Scientific name: Aeshna grandis
A common dragonfly of canals, marshes, reedbeds and lakes, the Brown hawker can be seen patrolling the water or 'hawking' through woodland rides. It is easily distinguished by its chocolate-brown body.
When to seeJune to September
AboutThe Brown hawker is a large hawker dragonfly that is on the wing from the end of June through to September. It is a common dragonfly of well-vegetated canals, marshes and reedbeds, as well as lakes and flooded gravel pits. It can be spotted patrolling a regular hunting territory, which it will defend aggressively against intruders. It can be found some distance from its breeding grounds, hawking woodland rides late into the evening. Hawkers are the largest and fastest flying dragonflies; they catch their insect-prey mid-air and can hover or fly backwards.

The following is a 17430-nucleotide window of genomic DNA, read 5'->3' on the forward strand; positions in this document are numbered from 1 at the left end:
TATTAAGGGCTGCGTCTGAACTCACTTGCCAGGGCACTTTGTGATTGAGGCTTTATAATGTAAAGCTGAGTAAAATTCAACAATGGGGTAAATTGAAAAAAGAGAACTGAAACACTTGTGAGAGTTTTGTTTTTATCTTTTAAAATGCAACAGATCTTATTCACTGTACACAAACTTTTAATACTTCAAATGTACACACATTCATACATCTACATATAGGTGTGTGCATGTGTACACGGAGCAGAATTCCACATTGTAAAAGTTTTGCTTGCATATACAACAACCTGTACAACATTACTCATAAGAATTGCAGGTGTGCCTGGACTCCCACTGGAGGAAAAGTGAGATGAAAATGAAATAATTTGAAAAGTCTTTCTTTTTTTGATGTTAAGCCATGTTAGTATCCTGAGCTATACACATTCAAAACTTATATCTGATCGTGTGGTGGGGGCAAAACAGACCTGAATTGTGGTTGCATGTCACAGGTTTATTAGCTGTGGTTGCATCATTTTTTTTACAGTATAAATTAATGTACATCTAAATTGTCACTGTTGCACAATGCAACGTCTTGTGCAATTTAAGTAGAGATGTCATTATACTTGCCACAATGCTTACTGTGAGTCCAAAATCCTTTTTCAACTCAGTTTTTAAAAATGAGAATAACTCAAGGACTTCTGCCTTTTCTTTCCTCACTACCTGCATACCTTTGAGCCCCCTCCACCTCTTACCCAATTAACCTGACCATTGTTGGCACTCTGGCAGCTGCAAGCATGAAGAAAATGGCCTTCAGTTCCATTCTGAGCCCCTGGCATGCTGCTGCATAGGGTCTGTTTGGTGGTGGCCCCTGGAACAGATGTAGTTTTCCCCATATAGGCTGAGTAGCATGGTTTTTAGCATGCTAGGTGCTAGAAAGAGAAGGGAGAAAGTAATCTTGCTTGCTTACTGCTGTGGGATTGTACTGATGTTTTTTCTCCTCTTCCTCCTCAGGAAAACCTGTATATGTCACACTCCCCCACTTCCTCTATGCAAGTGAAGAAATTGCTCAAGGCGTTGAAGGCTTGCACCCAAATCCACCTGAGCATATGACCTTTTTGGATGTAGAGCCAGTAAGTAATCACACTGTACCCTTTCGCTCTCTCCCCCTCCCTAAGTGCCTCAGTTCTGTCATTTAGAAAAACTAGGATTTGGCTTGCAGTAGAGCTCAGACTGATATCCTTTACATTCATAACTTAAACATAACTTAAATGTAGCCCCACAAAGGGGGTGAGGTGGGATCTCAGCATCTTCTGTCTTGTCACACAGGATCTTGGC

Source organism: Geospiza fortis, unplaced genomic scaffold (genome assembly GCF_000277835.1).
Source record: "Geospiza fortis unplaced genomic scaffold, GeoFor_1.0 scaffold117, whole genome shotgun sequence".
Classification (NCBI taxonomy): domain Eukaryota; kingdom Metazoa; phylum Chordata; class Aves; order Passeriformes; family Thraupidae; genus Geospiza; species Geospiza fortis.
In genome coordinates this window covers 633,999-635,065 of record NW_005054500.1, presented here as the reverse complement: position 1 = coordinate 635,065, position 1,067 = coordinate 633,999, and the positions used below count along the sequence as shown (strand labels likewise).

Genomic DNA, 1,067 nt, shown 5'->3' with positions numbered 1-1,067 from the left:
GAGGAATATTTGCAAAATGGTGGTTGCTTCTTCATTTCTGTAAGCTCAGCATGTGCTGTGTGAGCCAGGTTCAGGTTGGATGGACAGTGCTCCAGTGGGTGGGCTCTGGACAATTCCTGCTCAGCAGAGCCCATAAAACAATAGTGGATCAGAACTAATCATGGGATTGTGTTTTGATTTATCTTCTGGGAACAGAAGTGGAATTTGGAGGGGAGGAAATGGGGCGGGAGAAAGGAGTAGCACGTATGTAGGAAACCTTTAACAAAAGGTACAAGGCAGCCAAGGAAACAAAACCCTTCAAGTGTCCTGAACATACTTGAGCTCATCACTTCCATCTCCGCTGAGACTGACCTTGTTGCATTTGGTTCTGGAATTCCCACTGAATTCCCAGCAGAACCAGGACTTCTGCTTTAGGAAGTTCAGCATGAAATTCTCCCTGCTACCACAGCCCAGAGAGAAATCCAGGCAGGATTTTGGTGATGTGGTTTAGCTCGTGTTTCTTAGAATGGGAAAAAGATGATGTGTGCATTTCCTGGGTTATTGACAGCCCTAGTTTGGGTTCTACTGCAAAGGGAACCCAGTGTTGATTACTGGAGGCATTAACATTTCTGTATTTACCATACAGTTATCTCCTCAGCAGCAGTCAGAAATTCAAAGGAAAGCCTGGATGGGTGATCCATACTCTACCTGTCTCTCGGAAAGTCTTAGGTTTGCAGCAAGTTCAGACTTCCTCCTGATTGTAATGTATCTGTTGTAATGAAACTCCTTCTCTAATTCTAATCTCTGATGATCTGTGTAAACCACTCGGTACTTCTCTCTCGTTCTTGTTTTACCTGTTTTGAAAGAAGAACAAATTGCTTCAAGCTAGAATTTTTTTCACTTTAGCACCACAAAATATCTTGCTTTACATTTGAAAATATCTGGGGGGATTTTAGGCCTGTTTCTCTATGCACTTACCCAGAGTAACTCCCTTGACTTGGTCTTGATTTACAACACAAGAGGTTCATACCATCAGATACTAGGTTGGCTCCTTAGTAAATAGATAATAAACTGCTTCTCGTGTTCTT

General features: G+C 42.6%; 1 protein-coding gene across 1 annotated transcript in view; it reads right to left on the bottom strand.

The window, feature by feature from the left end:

How to identifyEven in flight, the Brown hawker can be easily recognised by its entirely chocolate-brown body and tiny yellow-and-blue markings. The wings are golden-orange in colour and the male has a noticeable 'waisted' appearance.
In our area
Brown Hawker are most frequently encountered along the Montgomery Canal. There are a few records in the west, around Machynlleth, but it is mainly seen in the east of the county.